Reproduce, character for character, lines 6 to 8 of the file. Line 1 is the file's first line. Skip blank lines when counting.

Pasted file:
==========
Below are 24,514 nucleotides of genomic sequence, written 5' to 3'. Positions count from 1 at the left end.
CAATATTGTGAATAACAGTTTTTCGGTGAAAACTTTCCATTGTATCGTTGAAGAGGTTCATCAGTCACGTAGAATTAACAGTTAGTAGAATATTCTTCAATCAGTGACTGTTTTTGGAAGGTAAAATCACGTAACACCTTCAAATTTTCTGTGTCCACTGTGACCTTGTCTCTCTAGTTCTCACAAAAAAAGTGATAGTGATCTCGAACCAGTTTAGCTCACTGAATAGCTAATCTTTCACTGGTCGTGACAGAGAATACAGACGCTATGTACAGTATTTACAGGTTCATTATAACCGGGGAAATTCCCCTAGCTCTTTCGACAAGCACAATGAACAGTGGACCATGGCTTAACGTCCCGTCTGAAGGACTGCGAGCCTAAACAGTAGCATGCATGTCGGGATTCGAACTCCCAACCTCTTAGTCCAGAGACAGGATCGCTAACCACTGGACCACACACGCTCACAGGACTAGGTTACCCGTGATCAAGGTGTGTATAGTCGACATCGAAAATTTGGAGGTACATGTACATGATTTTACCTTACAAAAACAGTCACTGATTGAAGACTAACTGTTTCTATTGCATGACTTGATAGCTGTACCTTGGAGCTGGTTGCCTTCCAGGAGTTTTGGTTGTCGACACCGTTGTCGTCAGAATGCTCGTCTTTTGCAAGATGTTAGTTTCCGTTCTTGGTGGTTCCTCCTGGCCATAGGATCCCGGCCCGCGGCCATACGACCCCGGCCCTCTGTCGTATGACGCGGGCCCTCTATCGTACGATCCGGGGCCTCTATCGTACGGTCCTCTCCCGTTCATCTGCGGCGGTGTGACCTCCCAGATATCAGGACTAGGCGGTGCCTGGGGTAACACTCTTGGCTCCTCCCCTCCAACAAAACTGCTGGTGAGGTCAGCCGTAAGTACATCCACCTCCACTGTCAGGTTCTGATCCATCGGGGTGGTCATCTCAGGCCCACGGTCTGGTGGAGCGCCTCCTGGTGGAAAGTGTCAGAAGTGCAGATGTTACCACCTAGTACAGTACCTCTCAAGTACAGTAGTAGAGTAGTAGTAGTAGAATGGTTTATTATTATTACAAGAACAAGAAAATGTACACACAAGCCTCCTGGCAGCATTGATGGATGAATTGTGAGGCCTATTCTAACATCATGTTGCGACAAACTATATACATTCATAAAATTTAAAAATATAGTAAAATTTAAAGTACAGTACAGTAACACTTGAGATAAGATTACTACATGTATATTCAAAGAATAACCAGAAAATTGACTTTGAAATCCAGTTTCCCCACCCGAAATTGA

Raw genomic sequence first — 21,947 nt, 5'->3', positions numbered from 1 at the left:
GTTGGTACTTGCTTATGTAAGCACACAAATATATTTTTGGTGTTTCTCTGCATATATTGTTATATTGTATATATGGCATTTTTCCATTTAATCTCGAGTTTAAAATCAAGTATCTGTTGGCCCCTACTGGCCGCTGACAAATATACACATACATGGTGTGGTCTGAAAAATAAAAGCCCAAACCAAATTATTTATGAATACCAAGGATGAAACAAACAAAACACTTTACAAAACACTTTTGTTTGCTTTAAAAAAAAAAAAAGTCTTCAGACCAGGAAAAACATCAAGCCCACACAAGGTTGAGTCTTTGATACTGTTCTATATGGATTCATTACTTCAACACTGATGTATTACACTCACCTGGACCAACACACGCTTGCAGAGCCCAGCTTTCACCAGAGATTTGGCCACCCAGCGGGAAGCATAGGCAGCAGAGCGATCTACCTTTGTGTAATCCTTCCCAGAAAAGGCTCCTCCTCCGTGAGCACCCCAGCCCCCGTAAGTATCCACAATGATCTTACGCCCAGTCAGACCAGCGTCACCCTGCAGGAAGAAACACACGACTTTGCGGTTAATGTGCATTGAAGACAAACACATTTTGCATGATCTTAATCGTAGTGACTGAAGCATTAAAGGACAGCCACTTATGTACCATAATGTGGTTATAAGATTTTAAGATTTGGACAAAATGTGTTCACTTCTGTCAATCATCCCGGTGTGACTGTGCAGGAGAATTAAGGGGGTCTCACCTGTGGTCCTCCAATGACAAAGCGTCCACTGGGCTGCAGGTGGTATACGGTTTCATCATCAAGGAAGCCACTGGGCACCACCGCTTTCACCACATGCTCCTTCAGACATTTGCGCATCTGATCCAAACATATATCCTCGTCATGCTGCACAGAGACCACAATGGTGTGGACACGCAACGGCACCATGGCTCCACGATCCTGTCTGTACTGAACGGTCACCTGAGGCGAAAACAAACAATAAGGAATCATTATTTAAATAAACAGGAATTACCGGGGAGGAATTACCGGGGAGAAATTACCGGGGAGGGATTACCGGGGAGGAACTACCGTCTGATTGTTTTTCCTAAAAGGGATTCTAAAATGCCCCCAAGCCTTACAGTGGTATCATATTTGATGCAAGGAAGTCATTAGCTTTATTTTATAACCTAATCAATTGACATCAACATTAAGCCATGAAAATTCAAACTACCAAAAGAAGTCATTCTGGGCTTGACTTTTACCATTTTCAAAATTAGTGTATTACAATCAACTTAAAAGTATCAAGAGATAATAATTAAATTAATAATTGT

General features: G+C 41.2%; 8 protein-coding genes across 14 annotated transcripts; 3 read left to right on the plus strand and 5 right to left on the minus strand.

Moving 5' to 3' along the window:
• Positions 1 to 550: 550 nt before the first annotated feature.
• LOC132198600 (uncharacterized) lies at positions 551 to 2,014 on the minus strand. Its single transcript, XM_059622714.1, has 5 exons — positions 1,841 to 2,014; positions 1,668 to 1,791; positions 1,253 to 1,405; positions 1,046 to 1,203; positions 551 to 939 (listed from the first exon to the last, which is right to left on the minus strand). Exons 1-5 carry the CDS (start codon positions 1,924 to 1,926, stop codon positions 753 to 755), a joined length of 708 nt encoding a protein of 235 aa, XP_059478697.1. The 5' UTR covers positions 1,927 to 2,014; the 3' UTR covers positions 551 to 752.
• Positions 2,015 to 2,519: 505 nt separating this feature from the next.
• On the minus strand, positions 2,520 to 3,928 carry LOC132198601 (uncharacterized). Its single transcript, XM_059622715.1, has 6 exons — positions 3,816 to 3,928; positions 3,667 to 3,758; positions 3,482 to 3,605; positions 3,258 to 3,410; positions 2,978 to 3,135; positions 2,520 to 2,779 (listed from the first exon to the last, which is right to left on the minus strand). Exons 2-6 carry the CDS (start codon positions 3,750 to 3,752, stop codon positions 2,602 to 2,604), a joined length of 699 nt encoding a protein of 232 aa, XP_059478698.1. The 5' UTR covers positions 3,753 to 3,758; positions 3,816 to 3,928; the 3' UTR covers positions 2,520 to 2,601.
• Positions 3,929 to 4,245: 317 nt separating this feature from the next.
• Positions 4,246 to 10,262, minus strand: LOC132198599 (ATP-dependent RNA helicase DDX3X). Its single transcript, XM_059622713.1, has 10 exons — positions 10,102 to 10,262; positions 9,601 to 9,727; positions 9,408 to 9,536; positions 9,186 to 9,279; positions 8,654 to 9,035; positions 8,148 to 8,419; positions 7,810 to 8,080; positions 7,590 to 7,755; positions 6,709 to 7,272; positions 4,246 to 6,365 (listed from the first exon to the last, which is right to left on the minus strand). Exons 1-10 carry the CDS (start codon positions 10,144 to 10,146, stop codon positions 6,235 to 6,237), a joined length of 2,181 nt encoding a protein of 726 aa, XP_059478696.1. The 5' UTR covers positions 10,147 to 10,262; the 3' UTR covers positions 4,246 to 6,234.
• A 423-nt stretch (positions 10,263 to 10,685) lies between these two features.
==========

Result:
Moving 5' to 3' along the window:
• Positions 1 to 550: 550 nt before the first annotated feature.
• LOC132198600 (uncharacterized) lies at positions 551 to 2,014 on the minus strand. Its single transcript, XM_059622714.1, has 5 exons — positions 1,841 to 2,014; positions 1,668 to 1,791; positions 1,253 to 1,405; positions 1,046 to 1,203; positions 551 to 939 (listed from the first exon to the last, which is right to left on the minus strand). Exons 1-5 carry the CDS (start codon positions 1,924 to 1,926, stop codon positions 753 to 755), a joined length of 708 nt encoding a protein of 235 aa, XP_059478697.1. The 5' UTR covers positions 1,927 to 2,014; the 3' UTR covers positions 551 to 752.